Yesterday was fun.
Which may not sound like the sort of weighty dispatch I typically unpack here but if you’d had a year like I’ve had–and chances are, you have—then such words are a bolt from on high. Life-changing.
Because this Year of 12 Novembers was simply not fun. But it being December—the season of goofy Sagittarius, no less– I’m finally better. Not perfect, mind you, but by middle-age only fools strive for perfection. Fun on the other hand–
Fun is precious indeed.
I spent Thanksgiving at the movies, paying for Knive’s Out (Rian Johnson’s eyebrow-waggling whodunit; so florid, so fun) and then sneaking into Frozen 2 (even more practically magical than its predecessor) where I sat in a row of popcorn-snacking, lip-smacking six-year-olds who laughed at all the same cues as I did. It helped that I had a purse full of treats–an everything bagel with schmear, lox, tomato, caper; clementines; truffle-salt popcorn–and a pocket full of champagne (in a Poland Spring bottle, don’t get literal on me now!). It also helped that suspended NYC parking regulations meant minicar Minerva could slide into a space right next to the theater. Door to door: my kind of easy, affordable glamour: .
Afterward I emerged into the late afternoon’s dying light, and didn’t feel lonely so much as held. Even the traffic–in NYC, there’s always traffic–felt gently choreographed, a fleet of sailboats gliding in tandem. I’d been on the fence all day about whether to attend any of the dinners to which I’d been invited–my friends understand my deep ambivalence about this holiday–but when I got back to my house the party next door seemed like the place to be.
It helped, of course, that this coffee shop is run by a family of goofy Italians (not Italian-Americans) who take nothing seriously but food and art. Throwing on a few gold chains and opening my blouse a few buttons, I stepped into their found family den–tables pushed together and heaped with huge dishes of pasta and eggplant and garlicky greens and meatballs and, of course, wine, so much wine. I sat with neighborhood friends, none of whom had been born in this complicated country, and drank and danced and laughed and drank some more. Someone walked me home–someone Italian, naturally (when in Rome)–and we ended the evening snogging in my vestibule until Gracie, hearing my voice two flights below, began wailing and the Italian woman on the second floor began her nightly ritual of screaming at her husband–Bastardo! Bastardo!–and my would-be paramour and I sprang apart. It was just as well, honestly. Anything more would have been ill-advised rather than light-hearted.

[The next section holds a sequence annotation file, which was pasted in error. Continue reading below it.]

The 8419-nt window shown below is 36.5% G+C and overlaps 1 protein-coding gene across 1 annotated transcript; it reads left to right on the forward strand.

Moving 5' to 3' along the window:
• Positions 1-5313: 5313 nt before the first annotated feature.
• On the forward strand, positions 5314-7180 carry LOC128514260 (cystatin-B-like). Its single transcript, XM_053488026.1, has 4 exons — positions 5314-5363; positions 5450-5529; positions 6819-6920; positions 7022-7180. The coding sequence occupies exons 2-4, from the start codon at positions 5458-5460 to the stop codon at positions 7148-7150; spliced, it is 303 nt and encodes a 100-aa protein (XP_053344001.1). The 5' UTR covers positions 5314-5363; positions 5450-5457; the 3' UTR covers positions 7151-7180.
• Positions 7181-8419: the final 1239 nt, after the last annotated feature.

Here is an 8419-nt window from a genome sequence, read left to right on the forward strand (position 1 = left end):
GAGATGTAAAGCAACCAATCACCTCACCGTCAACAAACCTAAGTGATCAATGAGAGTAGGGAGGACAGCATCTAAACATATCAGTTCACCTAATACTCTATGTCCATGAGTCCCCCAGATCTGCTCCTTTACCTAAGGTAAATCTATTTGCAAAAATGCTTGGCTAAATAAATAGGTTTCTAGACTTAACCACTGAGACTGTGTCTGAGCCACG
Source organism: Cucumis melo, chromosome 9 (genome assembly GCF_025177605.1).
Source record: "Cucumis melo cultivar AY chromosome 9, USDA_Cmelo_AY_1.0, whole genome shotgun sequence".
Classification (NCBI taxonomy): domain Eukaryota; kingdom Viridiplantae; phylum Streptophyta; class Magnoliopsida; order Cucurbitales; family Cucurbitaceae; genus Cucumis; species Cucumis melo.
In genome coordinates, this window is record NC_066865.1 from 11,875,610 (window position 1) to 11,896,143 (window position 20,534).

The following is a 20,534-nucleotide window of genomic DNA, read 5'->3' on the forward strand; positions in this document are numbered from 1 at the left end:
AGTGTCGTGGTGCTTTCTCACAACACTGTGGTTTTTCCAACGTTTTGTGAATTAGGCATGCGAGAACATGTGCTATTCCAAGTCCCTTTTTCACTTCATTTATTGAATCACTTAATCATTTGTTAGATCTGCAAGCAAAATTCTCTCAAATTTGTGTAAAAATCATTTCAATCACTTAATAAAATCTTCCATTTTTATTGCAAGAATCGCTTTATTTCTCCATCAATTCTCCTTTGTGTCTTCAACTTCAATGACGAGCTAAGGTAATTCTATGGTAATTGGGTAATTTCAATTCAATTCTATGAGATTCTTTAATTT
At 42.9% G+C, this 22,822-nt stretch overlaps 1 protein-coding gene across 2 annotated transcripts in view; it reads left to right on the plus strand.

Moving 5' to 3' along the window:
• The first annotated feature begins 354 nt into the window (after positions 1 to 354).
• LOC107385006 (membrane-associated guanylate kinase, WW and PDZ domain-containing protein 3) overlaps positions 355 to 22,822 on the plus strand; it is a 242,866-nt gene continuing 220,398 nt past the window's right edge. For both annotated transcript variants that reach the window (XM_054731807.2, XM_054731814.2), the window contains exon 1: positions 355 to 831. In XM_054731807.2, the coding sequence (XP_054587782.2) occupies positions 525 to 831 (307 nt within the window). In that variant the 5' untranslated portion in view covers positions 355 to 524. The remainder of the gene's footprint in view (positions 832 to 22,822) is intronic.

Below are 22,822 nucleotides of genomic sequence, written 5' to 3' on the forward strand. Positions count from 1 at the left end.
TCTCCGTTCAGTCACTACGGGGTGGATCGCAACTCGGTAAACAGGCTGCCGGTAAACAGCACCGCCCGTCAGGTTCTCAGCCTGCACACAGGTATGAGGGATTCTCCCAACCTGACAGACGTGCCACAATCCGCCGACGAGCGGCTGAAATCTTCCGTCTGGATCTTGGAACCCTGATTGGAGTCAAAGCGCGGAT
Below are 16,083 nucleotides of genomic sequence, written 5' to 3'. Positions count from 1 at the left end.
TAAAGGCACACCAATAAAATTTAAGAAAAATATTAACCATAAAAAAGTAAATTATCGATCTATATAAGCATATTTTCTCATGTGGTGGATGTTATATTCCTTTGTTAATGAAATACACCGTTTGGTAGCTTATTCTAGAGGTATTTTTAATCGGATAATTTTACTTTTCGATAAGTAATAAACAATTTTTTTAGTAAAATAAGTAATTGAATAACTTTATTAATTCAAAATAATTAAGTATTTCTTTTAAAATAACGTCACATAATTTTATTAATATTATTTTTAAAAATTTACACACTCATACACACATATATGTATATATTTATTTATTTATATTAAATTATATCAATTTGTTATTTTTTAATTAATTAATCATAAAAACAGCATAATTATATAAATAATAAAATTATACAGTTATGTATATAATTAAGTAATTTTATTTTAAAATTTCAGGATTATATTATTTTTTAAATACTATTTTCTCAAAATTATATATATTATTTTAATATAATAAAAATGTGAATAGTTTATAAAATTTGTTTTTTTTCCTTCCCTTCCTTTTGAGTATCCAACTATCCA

In a gale of giggles I ducked upstairs to console a certain permakitten with abandonment issues before calling Jan in Wisconsin to compare notes on our alleged holiday. Which turned out to be a bona-fide holiday after all.
Saturday morning I drove out to Montauk–following the sunrise and stopping at thrift stores, book sales, and holiday fairs before hiking through the woods to the beach where I saw seals watch me watch them with a preternatural calm. I drank in the turquoise and sand and salt and strong fresh air before hitting the local fishermen’s pub, all chowdah and ethnic jokes (Eyetalian jokes, Polish jokes, Irish jokes, Jew jokes, oy) and come on Rossi just one shot with us boys before following that sun back home. Pink and orange in my front window on both legs of the trip, what could be better?
With so much driving, I figured my back would be out-out-out by Sunday, but all this happiness (and good faith healing courtesy of Leslie and my new ally J) meant I was stiff the next day but not out of commission. So I cleaned my house top to bottom while singing along to Aretha–church!–and wrapped up the weekend watching screeners with spring chicken Isa, a 20something filmmaker who’s recently become a cozy neighbor, the very best kind.
And all week I’ve worked well because I finally–finally!–had fun.